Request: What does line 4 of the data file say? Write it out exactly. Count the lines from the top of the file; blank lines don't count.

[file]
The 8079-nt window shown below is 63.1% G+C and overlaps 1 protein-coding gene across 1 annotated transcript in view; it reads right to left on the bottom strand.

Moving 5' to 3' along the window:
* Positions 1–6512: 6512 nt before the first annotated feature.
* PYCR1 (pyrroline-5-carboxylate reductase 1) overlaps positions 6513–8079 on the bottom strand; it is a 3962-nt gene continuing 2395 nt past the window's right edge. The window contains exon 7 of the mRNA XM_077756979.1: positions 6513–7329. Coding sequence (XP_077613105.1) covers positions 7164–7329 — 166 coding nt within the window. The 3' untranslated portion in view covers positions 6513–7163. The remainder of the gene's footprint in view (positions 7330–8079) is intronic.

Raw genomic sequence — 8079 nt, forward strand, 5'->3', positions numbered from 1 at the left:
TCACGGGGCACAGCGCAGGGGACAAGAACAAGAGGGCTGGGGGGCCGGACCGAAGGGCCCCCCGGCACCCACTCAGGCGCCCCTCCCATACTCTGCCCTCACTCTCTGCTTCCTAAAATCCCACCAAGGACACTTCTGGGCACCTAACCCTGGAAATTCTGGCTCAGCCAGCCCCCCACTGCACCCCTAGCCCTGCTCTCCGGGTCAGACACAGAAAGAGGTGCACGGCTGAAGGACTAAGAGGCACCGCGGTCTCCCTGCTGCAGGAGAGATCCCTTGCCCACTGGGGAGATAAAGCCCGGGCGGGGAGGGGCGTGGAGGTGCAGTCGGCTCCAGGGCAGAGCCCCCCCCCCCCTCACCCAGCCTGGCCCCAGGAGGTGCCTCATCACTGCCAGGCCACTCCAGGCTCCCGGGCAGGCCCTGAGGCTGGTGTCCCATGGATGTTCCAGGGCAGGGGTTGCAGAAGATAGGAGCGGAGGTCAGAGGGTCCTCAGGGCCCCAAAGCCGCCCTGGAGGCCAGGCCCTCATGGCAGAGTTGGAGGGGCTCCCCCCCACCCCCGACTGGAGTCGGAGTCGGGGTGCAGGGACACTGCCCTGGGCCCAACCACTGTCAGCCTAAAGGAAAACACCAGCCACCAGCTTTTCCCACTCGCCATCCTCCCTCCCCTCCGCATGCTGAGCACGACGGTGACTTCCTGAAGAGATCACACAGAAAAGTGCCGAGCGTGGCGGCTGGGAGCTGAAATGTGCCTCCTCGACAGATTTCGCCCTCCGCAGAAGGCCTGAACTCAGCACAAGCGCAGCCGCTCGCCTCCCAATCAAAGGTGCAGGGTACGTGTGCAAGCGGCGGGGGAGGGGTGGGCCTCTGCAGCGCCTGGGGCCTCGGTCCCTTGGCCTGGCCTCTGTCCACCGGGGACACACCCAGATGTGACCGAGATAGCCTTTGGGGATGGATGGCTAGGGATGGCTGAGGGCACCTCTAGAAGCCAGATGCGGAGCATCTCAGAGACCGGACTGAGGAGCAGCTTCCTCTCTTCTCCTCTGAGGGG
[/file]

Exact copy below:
* PYCR1 (pyrroline-5-carboxylate reductase 1) overlaps positions 6513–8079 on the bottom strand; it is a 3962-nt gene continuing 2395 nt past the window's right edge. The window contains exon 7 of the mRNA XM_077756979.1: positions 6513–7329. Coding sequence (XP_077613105.1) covers positions 7164–7329 — 166 coding nt within the window. The 3' untranslated portion in view covers positions 6513–7163. The remainder of the gene's footprint in view (positions 7330–8079) is intronic.